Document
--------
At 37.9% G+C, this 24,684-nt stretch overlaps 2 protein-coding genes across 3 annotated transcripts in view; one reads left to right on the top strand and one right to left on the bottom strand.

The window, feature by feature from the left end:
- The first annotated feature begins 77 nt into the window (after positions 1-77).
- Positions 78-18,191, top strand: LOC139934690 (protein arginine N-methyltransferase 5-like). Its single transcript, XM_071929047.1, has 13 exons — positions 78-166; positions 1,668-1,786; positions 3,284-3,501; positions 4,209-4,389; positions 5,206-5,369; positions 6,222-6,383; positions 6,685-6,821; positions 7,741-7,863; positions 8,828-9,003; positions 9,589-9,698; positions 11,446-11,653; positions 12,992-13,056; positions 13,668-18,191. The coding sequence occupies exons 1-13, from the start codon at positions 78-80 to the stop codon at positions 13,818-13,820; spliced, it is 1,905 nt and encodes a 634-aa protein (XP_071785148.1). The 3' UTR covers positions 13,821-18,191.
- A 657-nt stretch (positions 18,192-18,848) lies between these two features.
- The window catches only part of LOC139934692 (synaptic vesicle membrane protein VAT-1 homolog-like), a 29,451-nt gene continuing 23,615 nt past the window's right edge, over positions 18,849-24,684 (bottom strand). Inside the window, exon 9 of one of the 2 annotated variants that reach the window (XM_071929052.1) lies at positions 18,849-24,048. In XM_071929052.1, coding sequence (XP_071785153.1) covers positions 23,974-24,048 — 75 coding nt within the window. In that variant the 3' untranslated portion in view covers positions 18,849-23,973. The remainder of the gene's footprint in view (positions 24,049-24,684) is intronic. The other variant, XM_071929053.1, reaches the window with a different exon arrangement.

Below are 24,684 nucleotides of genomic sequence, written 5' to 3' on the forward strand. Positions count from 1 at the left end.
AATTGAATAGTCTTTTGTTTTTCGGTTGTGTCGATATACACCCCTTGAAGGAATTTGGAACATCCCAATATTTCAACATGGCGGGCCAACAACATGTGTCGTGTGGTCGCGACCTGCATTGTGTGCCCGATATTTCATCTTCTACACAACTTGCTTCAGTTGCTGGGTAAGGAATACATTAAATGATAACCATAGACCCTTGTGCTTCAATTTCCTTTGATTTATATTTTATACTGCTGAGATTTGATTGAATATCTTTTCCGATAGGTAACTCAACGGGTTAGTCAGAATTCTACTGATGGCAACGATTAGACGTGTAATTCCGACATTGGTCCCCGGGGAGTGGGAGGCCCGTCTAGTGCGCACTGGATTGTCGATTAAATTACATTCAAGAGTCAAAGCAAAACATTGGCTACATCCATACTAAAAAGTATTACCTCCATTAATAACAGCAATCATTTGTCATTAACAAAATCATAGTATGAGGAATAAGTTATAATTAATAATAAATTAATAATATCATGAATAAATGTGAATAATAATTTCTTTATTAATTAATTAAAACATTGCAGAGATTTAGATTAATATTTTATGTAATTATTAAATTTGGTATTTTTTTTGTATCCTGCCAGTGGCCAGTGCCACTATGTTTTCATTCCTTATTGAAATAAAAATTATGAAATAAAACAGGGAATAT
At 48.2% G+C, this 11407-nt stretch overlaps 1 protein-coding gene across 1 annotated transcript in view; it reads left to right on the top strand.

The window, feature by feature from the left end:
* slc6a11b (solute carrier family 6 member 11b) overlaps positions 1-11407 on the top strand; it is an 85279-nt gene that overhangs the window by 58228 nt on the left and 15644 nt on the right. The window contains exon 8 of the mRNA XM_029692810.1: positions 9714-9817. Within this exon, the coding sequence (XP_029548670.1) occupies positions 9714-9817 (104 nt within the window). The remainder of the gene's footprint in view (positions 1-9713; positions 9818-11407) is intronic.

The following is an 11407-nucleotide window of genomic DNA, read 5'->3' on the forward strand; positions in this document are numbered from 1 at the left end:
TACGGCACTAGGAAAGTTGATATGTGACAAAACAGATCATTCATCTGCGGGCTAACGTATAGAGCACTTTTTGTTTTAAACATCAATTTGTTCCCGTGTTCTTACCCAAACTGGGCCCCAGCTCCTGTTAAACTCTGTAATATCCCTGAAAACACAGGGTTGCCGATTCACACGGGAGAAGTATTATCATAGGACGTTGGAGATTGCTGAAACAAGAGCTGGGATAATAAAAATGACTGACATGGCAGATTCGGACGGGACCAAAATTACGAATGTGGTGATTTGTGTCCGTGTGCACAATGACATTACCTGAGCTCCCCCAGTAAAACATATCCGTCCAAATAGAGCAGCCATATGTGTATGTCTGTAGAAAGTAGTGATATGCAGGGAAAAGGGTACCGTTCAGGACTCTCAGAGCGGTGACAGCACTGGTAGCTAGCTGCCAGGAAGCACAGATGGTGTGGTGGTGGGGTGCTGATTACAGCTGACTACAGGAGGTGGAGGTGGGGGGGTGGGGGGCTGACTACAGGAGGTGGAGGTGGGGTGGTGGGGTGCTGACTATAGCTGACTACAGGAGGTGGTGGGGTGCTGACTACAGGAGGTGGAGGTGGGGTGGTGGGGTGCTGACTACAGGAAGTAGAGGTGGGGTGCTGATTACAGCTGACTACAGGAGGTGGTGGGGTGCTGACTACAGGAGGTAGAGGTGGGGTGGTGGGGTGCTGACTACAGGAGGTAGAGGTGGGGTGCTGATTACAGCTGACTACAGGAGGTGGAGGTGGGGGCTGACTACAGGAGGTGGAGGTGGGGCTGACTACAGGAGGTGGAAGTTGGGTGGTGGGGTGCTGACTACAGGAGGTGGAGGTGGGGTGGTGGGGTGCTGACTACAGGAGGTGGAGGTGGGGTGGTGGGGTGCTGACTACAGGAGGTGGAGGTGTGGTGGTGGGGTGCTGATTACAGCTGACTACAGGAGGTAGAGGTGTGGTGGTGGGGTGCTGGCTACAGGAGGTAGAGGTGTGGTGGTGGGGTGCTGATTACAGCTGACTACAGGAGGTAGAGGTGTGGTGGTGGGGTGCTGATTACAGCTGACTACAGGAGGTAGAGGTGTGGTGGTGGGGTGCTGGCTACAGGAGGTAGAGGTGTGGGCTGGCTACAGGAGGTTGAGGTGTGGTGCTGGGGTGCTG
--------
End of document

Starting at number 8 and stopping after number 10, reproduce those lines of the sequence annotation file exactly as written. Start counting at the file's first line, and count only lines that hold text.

AATTGAATAGTCTTTTGTTTTTCGGTTGTGTCGATATACACCCCTTGAAGGAATTTGGAACATCCCAATATTTCAACATGGCGGGCCAACAACATGTGTCGTGTGGTCGCGACCTGCATTGTGTGCCCGATATTTCATCTTCTACACAACTTGCTTCAGTTGCTGGGTAAGGAATACATTAAATGATAACCATAGACCCTTGTGCTTCAATTTCCTTTGATTTATATTTTATACTGCTGAGATTTGATTGAATATCTTTTCCGATAGGTAACTCAACGGGTTAGTCAGAATTCTACTGATGGCAACGATTAGACGTGTAATTCCGACATTGGTCCCCGGGGAGTGGGAGGCCCGTCTAGTGCGCACTGGATTGTCGATTAAATTACATTCAAGAGTCAAAGCAAAACATTGGCTACATCCATACTAAAAAGTATTACCTCCATTAATAACAGCAATCATTTGTCATTAACAAAATCATAGTATGAGGAATAAGTTATAATTAATAATAAATTAATAATATCATGAATAAATGTGAATAATAATTTCTTTATTAATTAATTAAAACATTGCAGAGATTTAGATTAATATTTTATGTAATTATTAAATTTGGTATTTTTTTTGTATCCTGCCAGTGGCCAGTGCCACTATGTTTTCATTCCTTATTGAAATAAAAATTATGAAATAAAACAGGGAATAT
At 48.2% G+C, this 11407-nt stretch overlaps 1 protein-coding gene across 1 annotated transcript in view; it reads left to right on the top strand.

The window, feature by feature from the left end: